How to Use Infinity to Successfully Plan Projects
If Pinky and the Brain had a better way to plan how to take over the world, our planet would have been controlled by two laboratory mice. Luckily for us, Infinity didn’t exist at the time, but this doesn’t mean that you shouldn’t get a chance to plan your projects with less stress.
We’ll go through the basics of project planning and show how to use Infinity to go through the necessary steps, organize work, manage resources, and collaborate with your team all in one place.
What Are the Basic Steps in Project Planning?
There are no rules set in stone when it comes to planning a project, but most project managers would agree that these are the steps you have to go through:
Step 1: Define the Project
First things first, you need to take an idea to the next level and elaborate on it. It is important to explain the problem you are trying to solve, the solution, and the general outcome of the project.
Step 2: Discuss with the Stakeholders
In this step, you run the project past everyone who gets a say in whether it will be approved or not. The stakeholders may suggest changes to the project before they greenlight it.
Step 3: Create Project Goals and KPIs
You have to create clear goals and metrics you will track to measure the success of your project. Aim for SMART goals and be as specific as possible when defining them.
Step 4: Define Project Deliverables
This step is extremely important in order to avoid scope creep—you need to have clear deliverables to prevent stakeholders from changing requirements mid-process and overloading your team.
Step 5: Set Project Timeline and Milestones
Set important project milestones and carefully plan time estimates for each phase of the project.
Step 6: Assign Team Members
Decide on the team structure and the people responsible for delivering different tasks.
Why Use Infinity To Plan Projects?
Having the right tool for project planning can make all the difference in your success rate. Infinity makes it easy to:
- Share and discuss ideas, goals, and strategies with your team and the stakeholders,
- Plan every phase of the project in a single place,
- Manage deadlines and efficiently allocate resources,
- Map out the project scope to clearly communicate where you’re headed,
- Assign tasks to team members in a few clicks,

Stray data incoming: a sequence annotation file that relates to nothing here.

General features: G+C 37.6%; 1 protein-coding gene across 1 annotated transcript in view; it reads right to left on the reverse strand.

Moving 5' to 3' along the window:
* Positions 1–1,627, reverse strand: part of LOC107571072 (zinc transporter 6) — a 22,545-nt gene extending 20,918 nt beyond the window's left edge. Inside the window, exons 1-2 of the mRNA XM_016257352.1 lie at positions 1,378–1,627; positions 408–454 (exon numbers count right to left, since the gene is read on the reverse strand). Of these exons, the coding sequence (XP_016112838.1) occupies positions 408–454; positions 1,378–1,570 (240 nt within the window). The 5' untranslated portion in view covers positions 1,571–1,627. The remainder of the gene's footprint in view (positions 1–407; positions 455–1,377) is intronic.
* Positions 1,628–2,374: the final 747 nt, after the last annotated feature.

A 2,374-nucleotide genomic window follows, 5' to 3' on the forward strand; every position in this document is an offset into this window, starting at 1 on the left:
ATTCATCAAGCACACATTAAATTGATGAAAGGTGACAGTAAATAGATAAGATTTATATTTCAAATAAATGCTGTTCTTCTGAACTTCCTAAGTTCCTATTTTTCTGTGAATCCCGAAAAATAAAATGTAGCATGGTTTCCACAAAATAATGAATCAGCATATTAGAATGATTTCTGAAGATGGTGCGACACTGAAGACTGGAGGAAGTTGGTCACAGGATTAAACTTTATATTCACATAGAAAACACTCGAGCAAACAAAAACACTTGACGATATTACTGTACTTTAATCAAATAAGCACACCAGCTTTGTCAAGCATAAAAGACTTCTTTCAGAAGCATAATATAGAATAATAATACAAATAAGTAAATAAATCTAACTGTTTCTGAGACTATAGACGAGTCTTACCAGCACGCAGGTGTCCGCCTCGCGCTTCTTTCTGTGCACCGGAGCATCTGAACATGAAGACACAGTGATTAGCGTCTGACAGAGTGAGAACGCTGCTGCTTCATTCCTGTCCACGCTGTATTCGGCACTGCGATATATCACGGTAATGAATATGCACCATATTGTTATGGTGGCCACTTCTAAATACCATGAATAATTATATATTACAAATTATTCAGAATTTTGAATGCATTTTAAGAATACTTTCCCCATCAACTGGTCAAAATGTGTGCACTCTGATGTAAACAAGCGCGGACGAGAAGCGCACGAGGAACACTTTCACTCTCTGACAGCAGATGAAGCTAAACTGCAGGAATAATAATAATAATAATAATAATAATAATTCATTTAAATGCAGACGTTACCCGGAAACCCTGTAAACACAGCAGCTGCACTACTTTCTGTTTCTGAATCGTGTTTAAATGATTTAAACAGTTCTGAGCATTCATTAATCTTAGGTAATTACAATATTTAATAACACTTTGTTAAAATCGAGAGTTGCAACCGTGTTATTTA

- Discover possible issues and bottlenecks ahead of time,
- Get real-time updates on project and task status and progress.
How to Make a Project Plan in Infinity
The easiest way to plan a project in Infinity is to start with our Project Planning template. We have created this template based on our internal processes so you can try a proven method of organizing your work.
The template comes preloaded with mock data so you can learn how everything works through examples or draw inspiration for your own projects. You can play around with existing tasks and try out different views and customization options.
We have divided the project planning process into four parts: projects, tasks, people, and time. The idea behind it is to start from the top and work your way down by breaking down large initiatives into small tasks, then manage the people responsible for the delivery of each task and create time estimates.
This doesn’t mean that these four steps are not intertwined—more often than not, you’ll do two or more steps in parallel. The only reason we have separated the four is to give you a better idea about the features you can use to better manage your projects.
1. Manage Projects
Once you have a clearly defined project, you have to run it by the stakeholders and get their approval. If everything goes well, the next step is to set project goals and KPIs you’ll use to determine if the project was a success. When everything is set, it’s time to create project deliverables.
In Infinity, you can use the Description field to provide a short overview of the project and the desired outcome. You can add a progress bar to each project to visually track its status.
There are several ways you can view your projects, but the Columns view may be the best suited. Simply use the existing Project Status label to organize projects by status (Planned, In Progress, Waiting, On Hold, and Completed). If you want to add or remove a phase depending on your management style, you can do it in a few clicks.
Once the outline of the project is finished, it’s time to break it down into tasks. Infinity lets you connect tasks to the project they belong to so you can easily manage them in one place and never lose sight of what needs to be done.
2. Manage Tasks
It’s easier to deliver projects, large and small, if you divide them into actionable tasks and assign them to the right team members. The flexible structure of Infinity combined with different views lets you organize your tasks using various methodologies like Scrum, Kanban, or Scrumban.
One popular way of task management in Infinity is to assign a status to each task, have separate columns for each status phase, and move tasks between columns as they progress. Our Project Planning template comes with 5 status labels (To Do, In Progress, Under Review, On Hold, and Completed), but you can use the Add New Label button to create a custom label or simply rename or delete existing ones.
Let’s go through an example to see how this method works. Imagine that you have to create a mockup of the new homepage, which is part of the company website redesign project. Once you have brainstormed the ideas with the designers and agreed on what needs to be done, you can create a task, fill out the details, assign it to the responsible team member(s), and label it as “To Do”. Whoever is assigned to the task will change the status to “In Progress” as soon as they start working on it, which will automatically move the task to the next column.